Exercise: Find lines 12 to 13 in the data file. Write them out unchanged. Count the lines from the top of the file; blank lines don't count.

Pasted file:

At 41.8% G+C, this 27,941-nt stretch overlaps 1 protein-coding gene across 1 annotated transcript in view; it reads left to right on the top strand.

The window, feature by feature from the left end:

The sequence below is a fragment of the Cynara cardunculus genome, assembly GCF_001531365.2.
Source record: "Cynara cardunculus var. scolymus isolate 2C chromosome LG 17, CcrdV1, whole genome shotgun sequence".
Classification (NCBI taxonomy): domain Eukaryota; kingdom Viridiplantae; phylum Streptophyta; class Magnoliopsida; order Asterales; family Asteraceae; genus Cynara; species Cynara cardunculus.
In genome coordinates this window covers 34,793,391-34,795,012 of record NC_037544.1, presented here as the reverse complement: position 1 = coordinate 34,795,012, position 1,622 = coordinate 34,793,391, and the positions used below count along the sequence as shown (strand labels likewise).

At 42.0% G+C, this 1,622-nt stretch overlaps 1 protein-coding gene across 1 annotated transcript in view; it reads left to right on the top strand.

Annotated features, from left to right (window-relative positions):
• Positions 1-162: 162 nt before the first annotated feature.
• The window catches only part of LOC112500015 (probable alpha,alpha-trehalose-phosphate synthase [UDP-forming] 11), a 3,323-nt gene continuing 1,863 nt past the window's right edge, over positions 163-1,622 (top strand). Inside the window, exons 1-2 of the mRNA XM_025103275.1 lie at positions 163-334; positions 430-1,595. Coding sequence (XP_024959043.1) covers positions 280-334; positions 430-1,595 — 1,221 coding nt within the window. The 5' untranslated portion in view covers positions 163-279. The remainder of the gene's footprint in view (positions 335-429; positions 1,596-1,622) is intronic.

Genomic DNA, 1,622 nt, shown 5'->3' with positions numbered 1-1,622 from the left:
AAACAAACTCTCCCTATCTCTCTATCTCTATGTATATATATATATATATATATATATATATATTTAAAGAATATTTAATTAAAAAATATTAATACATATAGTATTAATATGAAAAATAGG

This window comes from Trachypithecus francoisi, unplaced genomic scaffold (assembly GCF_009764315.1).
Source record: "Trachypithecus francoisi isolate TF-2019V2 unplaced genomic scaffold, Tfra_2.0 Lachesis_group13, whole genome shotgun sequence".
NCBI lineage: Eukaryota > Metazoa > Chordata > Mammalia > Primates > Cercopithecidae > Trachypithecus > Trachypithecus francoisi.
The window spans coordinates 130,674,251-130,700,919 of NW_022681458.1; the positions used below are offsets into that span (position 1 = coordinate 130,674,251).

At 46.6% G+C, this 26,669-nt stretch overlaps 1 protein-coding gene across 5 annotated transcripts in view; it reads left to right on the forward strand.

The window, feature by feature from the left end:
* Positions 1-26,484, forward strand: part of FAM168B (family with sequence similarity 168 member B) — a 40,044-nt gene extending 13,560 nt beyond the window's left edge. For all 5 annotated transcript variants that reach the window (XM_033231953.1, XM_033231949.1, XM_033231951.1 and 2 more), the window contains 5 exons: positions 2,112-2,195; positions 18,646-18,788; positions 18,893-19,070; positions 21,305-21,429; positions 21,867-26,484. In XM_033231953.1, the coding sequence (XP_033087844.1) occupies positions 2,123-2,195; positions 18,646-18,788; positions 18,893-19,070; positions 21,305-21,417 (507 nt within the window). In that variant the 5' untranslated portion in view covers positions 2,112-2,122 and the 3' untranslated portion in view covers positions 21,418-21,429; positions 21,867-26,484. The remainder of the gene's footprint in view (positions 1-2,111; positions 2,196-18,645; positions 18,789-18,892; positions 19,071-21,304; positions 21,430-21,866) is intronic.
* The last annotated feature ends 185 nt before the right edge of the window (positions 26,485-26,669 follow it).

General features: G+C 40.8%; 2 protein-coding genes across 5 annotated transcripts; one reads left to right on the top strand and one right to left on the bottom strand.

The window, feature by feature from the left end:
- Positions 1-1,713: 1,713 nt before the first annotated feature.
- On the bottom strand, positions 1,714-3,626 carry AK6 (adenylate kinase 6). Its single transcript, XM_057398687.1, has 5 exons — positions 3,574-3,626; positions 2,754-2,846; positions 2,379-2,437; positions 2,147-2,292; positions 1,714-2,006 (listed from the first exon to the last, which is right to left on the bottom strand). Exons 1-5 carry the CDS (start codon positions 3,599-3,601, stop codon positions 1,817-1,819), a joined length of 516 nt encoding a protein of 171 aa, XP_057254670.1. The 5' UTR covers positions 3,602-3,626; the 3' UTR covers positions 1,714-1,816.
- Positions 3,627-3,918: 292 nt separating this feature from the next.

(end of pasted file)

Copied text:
AAACAAACTCTCCCTATCTCTCTATCTCTATGTATATATATATATATATATATATATATATATTTAAAGAATATTTAATTAAAAAATATTAATACATATAGTATTAATATGAAAAATAGG

This window comes from Trachypithecus francoisi, unplaced genomic scaffold (assembly GCF_009764315.1).